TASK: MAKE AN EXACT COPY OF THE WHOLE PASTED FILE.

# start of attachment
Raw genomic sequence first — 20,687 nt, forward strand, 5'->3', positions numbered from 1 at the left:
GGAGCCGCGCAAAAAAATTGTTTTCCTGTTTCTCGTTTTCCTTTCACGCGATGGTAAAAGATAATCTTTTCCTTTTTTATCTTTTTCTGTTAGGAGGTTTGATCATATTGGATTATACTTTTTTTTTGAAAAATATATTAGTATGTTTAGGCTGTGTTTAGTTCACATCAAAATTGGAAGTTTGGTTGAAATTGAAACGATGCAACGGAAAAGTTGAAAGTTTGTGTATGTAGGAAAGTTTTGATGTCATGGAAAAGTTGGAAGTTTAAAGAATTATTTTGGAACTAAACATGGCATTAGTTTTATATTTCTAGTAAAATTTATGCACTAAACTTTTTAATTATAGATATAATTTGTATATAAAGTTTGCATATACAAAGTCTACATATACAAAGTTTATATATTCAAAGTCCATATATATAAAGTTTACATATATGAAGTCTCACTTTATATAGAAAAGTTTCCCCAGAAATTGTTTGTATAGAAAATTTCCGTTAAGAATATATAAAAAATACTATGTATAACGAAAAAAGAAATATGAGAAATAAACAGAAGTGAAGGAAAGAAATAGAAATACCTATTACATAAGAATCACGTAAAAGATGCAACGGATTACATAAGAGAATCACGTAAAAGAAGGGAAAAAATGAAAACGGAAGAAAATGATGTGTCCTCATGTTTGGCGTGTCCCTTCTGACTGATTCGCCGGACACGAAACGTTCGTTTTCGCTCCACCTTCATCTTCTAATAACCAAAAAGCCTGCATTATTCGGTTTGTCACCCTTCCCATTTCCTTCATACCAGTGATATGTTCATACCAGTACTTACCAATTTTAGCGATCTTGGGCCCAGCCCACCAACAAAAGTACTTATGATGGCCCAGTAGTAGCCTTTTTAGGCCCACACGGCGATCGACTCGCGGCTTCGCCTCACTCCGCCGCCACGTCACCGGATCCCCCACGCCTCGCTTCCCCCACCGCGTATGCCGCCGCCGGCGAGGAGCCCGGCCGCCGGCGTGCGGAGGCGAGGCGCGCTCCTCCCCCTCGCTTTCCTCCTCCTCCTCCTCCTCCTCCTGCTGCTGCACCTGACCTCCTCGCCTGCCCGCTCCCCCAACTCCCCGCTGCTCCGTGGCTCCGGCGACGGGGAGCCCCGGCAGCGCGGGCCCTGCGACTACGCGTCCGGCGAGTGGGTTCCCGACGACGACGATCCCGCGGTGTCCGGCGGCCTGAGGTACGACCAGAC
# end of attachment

Raw genomic sequence first — 20,687 nt, forward strand, 5'->3', positions numbered from 1 at the left:
GGAGCCGCGCAAAAAAATTGTTTTCCTGTTTCTCGTTTTCCTTTCACGCGATGGTAAAAGATAATCTTTTCCTTTTTTATCTTTTTCTGTTAGGAGGTTTGATCATATTGGATTATACTTTTTTTTTGAAAAATATATTAGTATGTTTAGGCTGTGTTTAGTTCACATCAAAATTGGAAGTTTGGTTGAAATTGAAACGATGCAACGGAAAAGTTGAAAGTTTGTGTATGTAGGAAAGTTTTGATGTCATGGAAAAGTTGGAAGTTTAAAGAATTATTTTGGAACTAAACATGGCATTAGTTTTATATTTCTAGTAAAATTTATGCACTAAACTTTTTAATTATAGATATAATTTGTATATAAAGTTTGCATATACAAAGTCTACATATACAAAGTTTATATATTCAAAGTCCATATATATAAAGTTTACATATATGAAGTCTCACTTTATATAGAAAAGTTTCCCCAGAAATTGTTTGTATAGAAAATTTCCGTTAAGAATATATAAAAAATACTATGTATAACGAAAAAAGAAATATGAGAAATAAACAGAAGTGAAGGAAAGAAATAGAAATACCTATTACATAAGAATCACGTAAAAGATGCAACGGATTACATAAGAGAATCACGTAAAAGAAGGGAAAAAATGAAAACGGAAGAAAATGATGTGTCCTCATGTTTGGCGTGTCCCTTCTGACTGATTCGCCGGACACGAAACGTTCGTTTTCGCTCCACCTTCATCTTCTAATAACCAAAAAGCCTGCATTATTCGGTTTGTCACCCTTCCCATTTCCTTCATACCAGTGATATGTTCATACCAGTACTTACCAATTTTAGCGATCTTGGGCCCAGCCCACCAACAAAAGTACTTATGATGGCCCAGTAGTAGCCTTTTTAGGCCCACACGGCGATCGACTCGCGGCTTCGCCTCACTCCGCCGCCACGTCACCGGATCCCCCACGCCTCGCTTCCCCCACCGCGTATGCCGCCGCCGGCGAGGAGCCCGGCCGCCGGCGTGCGGAGGCGAGGCGCGCTCCTCCCCCTCGCTTTCCTCCTCCTCCTCCTCCTCCTCCTGCTGCTGCACCTGACCTCCTCGCCTGCCCGCTCCCCCAACTCCCCGCTGCTCCGTGGCTCCGGCGACGGGGAGCCCCGGCAGCGCGGGCCCTGCGACTACGCGTCCGGCGAGTGGGTTCCCGACGACGACGATCCCGCGGTGTCCGGCGGCCTGAGGTACGACCAGAC